Overcoming the Not-in-My-Backyard Phenomenon in Waste Management: How Seoul Worked with a Citizens’ Opposition Movement and Built Incineration Facilities to Dispose of the City’s Waste, 1991–2013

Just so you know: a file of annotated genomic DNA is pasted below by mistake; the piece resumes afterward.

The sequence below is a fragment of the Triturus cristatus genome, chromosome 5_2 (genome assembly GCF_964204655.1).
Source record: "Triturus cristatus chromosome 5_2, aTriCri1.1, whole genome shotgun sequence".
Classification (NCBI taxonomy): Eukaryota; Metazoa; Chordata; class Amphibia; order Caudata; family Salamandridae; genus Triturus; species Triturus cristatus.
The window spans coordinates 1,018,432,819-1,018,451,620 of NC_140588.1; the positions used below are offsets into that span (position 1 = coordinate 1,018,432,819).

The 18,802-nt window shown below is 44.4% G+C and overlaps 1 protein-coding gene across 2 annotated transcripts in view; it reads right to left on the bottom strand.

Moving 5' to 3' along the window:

Proper waste disposal is difficult, especially when no one wants disposal facilities in his or her neighborhood. A sound waste management plan has to consider both environmental sustainability and the wishes of the local community. In Seoul’s case, it took two decades of efforts to develop consensus on building and operating incinerators in the Republic of Korea’s capital city to dispose of residents’ waste. City officials held hundreds of open discussions to provide information on waste disposal and to listen to local residents’ concerns. Incorporating citizens’ demands, the government introduced stringent standards for pollutant emissions and related control systems, and it provided compensation to residents in the affected residential areas. At the same time that it built incinerators to dispose of the city’s trash, the government introduced new energy and recycling policies that made energy production more efficient and reduced waste generation. Those policies made residents’ heating and electricity bills more affordable and reduced the total amount of waste the city had to dispose of. Between 1991 and 2005, the city built four waste incineration facilities located in areas that collectively housed about 13,000 residents. The facilities operate harmoniously within those communities under the voluntary watch of residents. By 2013, the incinerators processed almost 80 percent of Seoul’s nonrecyclable municipal waste—a dramatic change compared with the late 1980s, when more than 90 percent of the city’s waste was dumped in a single landfill site.
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